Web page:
The 10 best companies in America

To make the list, you have to look out for all your stakeholders, not just shareholders.

By Motley Fool Mar 12, 2013 1:08PM
Stock market report copyright Don Carstens, JupiterimagesBy John Reeves and Ilan Moscovitz

Public companies traditionally receive acclaim for delivering rapid earnings growth along with a rising stock price. Wall Street and the financial media encourage executives to beat earnings targets, and boards pay them astronomical sums for doing so.

But a preoccupation with how investors are doing in the present can result in unfortunate outcomes. For example, Countrywide delighted its shareholders with huge profits from 2003 to 2006. Alas, what was the nation's largest mortgage lender all but drove itself into bankruptcy by mistreating its employees, homeowners, and mortgage investors. On a more mundane level, anyone who's ever had to deal with a surly checkout clerk can tell you that failing to look after employees and customers can result in lost future business for a retailer.

Several studies suggest that companies that focus on multiple stakeholders tend to achieve better financial performance over the long term. Intuitively, this makes sense because, as Professor Ed Freeman of the Darden School of Business at the University of Virginia puts it, "business is about how customers, suppliers, employees, financiers, communities, and managers interact and create value."

We strongly believe that the greatest and most successful companies are those that are able to benefit all of the various groups.

For the past several months, The Motley Fool has been compiling data and analyzing more than 1,700 public companies to discover the 25 best public companies in America, measured by their success in serving investors, customers, employees, and the world at large. 

You can see the top 10 in the infographic below. And following that are brief discussions of two of them: the No. 1 rated company, Cummins (CMI), along with No. 10 rated Under Armour (UA), a favorite of our readers.

No. 1: Cummins

Cummins is a leader in the design and manufacture of world-class, high-performance engines for trucks, buses, light-duty vehicles, and heavy equipment. It also produces power generation equipment like diesel generators, emissions solutions, and fuel systems.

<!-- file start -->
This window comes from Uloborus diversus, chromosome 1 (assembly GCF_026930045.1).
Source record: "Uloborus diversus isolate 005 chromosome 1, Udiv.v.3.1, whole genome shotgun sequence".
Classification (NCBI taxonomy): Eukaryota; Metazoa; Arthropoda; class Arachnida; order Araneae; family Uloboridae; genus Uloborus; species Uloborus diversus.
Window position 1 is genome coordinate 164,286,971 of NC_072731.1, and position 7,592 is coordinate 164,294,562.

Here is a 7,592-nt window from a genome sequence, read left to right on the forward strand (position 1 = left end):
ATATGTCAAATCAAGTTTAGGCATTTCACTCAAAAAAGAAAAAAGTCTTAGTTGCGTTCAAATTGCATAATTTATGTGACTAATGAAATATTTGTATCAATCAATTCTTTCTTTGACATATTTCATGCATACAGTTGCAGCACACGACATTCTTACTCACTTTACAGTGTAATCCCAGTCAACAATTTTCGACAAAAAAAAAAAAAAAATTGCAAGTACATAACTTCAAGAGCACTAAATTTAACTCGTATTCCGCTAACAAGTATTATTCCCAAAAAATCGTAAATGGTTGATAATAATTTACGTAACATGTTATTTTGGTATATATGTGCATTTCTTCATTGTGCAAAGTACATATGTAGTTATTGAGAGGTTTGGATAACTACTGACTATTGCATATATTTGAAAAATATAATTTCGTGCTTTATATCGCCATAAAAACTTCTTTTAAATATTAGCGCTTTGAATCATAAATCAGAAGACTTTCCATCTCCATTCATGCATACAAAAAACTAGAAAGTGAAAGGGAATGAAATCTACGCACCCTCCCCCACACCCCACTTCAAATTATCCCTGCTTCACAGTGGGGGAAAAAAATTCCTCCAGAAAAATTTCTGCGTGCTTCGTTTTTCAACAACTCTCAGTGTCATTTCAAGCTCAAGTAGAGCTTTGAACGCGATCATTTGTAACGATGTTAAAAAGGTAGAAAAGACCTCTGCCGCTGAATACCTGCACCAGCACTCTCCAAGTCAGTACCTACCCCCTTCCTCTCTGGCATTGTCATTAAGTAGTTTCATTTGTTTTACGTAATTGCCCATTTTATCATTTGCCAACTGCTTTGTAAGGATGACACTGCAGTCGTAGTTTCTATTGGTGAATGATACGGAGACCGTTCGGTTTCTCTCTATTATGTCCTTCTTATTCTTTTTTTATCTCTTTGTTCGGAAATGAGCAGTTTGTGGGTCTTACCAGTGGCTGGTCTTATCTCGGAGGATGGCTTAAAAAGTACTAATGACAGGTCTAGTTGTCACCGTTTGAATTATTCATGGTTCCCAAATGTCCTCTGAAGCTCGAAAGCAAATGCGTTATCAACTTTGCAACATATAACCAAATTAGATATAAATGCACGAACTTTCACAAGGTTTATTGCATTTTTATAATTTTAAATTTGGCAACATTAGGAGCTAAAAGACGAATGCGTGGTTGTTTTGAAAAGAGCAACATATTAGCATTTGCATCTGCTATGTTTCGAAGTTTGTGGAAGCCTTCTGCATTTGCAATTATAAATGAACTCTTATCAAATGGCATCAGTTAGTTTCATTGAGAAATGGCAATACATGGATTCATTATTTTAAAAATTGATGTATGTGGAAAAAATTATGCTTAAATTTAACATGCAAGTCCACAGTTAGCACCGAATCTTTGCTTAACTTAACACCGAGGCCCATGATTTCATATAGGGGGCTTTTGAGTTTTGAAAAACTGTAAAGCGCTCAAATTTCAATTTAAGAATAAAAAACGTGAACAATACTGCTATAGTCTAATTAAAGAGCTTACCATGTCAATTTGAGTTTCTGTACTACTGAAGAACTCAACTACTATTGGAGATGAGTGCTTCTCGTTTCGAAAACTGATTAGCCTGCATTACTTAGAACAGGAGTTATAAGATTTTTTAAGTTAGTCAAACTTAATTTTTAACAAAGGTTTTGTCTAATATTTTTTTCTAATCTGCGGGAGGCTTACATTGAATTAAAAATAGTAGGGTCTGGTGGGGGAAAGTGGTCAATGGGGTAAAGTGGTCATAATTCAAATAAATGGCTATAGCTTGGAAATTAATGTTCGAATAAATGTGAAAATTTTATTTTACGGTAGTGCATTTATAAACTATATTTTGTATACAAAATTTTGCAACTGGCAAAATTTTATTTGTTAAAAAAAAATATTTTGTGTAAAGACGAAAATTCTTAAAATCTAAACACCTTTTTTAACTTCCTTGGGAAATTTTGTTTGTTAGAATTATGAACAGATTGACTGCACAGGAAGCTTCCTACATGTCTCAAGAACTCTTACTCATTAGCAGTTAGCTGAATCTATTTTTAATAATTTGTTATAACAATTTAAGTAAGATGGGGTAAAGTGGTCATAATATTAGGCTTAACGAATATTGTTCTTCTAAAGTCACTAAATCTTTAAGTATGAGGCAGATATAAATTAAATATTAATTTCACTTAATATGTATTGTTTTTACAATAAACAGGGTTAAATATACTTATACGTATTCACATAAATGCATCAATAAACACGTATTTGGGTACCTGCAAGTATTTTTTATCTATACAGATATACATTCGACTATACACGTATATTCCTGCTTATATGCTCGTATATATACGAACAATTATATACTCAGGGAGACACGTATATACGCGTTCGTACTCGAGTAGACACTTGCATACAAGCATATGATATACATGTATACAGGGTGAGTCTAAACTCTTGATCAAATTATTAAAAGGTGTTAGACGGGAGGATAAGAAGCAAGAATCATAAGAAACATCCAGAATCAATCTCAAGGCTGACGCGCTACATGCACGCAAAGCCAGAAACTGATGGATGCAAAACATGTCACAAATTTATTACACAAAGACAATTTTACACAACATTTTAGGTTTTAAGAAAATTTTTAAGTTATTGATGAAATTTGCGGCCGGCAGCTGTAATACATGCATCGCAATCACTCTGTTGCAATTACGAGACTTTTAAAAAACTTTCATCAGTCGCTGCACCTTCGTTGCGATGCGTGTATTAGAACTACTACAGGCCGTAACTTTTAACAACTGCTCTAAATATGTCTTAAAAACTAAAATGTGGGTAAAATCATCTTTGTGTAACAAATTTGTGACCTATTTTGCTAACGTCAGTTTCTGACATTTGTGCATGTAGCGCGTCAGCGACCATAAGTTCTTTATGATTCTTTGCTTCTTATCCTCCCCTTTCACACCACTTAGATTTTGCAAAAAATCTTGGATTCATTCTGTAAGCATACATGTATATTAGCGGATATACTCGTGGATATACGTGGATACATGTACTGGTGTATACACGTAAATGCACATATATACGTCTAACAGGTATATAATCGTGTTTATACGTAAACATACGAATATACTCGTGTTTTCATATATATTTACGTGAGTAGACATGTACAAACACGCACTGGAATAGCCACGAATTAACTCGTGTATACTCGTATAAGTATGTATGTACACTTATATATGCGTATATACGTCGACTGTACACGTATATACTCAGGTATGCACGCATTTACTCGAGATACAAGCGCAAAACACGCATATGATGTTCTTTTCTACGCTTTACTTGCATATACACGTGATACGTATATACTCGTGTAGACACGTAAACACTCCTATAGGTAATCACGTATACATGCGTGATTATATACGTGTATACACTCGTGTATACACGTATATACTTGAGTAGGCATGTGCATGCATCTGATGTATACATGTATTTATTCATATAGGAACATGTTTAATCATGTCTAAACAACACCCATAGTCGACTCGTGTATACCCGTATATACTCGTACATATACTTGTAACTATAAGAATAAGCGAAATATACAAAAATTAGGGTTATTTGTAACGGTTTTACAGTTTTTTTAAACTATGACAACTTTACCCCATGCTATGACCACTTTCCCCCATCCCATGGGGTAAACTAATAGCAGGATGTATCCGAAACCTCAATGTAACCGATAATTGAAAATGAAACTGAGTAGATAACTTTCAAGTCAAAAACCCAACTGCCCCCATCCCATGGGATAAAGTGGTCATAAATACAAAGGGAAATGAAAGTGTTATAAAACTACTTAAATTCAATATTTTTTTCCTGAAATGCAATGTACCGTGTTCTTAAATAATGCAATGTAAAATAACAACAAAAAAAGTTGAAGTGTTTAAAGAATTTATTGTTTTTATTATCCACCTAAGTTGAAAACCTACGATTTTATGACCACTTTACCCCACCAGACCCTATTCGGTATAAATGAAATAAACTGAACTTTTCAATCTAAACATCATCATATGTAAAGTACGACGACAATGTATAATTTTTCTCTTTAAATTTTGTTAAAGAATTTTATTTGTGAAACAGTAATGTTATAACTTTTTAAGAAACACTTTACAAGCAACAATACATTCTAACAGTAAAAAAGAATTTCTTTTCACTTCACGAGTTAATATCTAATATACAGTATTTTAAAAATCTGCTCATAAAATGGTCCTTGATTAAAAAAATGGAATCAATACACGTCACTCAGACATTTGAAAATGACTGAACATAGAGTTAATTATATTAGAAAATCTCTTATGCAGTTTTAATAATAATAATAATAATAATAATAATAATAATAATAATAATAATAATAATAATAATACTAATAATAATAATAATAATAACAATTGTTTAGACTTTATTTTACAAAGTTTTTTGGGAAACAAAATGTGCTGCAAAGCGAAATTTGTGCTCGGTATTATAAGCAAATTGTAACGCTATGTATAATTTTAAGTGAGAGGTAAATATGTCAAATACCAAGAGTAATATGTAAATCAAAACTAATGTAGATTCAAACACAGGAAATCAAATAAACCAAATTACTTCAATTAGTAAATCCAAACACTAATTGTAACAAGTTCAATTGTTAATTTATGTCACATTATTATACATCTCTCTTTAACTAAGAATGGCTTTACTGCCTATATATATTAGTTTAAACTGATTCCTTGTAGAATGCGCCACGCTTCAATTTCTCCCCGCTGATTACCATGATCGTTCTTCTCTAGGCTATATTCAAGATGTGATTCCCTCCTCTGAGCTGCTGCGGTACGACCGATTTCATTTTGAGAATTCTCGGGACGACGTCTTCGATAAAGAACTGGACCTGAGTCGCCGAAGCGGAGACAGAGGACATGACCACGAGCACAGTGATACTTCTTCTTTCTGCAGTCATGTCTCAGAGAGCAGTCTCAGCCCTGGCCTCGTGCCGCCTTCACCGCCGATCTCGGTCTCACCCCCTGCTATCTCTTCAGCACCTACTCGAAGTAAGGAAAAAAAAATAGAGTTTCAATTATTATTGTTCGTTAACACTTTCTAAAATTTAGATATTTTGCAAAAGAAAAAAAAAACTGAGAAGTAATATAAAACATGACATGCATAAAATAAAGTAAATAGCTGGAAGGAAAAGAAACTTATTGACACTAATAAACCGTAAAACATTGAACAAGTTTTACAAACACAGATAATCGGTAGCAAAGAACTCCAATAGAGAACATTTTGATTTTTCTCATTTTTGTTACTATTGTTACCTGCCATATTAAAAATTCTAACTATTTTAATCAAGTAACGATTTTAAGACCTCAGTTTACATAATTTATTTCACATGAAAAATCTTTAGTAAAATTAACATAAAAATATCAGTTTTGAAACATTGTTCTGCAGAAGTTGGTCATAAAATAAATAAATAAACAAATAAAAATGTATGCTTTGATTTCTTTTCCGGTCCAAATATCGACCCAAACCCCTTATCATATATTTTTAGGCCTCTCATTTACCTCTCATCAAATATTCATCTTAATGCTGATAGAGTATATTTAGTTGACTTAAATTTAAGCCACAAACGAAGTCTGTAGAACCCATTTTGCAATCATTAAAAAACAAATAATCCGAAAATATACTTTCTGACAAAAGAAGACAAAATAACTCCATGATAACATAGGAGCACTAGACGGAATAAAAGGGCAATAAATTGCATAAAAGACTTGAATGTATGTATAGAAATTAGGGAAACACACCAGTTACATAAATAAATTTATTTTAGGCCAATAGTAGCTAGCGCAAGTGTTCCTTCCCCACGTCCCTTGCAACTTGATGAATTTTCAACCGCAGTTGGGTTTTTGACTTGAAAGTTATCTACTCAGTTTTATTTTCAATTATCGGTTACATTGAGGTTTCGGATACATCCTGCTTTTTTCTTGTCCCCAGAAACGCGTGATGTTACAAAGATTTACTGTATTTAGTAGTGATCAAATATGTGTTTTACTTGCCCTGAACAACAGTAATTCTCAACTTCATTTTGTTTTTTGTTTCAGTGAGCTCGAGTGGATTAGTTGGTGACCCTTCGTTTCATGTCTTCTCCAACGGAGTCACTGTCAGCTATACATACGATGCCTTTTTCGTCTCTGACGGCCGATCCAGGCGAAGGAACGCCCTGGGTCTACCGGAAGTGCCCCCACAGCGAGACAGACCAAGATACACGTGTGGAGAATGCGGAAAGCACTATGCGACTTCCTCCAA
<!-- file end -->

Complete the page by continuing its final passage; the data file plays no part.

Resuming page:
Cummins' products are renowned for their fuel efficiency and reliability. Consistently high quality and customer satisfaction enable it to earn superior returns on capital. Employees laud the company's integrity, work-life balance, and culture of development. Cummins has aggressively cut its own greenhouse gas emissions and invests significantly in education and philanthropy efforts across the globe. As more countries adopt progressively stricter efficiency and emissions standards, Cummins' technological edge should prove an enduring advantage.

No. 10: Under Armour

Under Armour designs and sells high-performance athletic apparel and footwear. Sales have tripled in just the past five years as demand grows for its branded clothing with unique properties for keeping athletes dry.

The Baltimore company's meteoric rise has also allowed to it attract top-notch talent. Current and former employees rave about Under Armour's mission and the quality of their coworkers. A relatively representative review of the company on the website described the culture there as follows: "Hardworking, collaborative environment with fabulous people. Look forward to work every day, would rather be at work during the week than not."

By challenging Nike (NKE) on its own turf, Under Armour has accomplished so far what few thought was possible. We expect the company to continue to deliver great results on behalf of all its stakeholders.

John Reeves and Ilan Moscovitz do not own shares in any of the companies mentioned.


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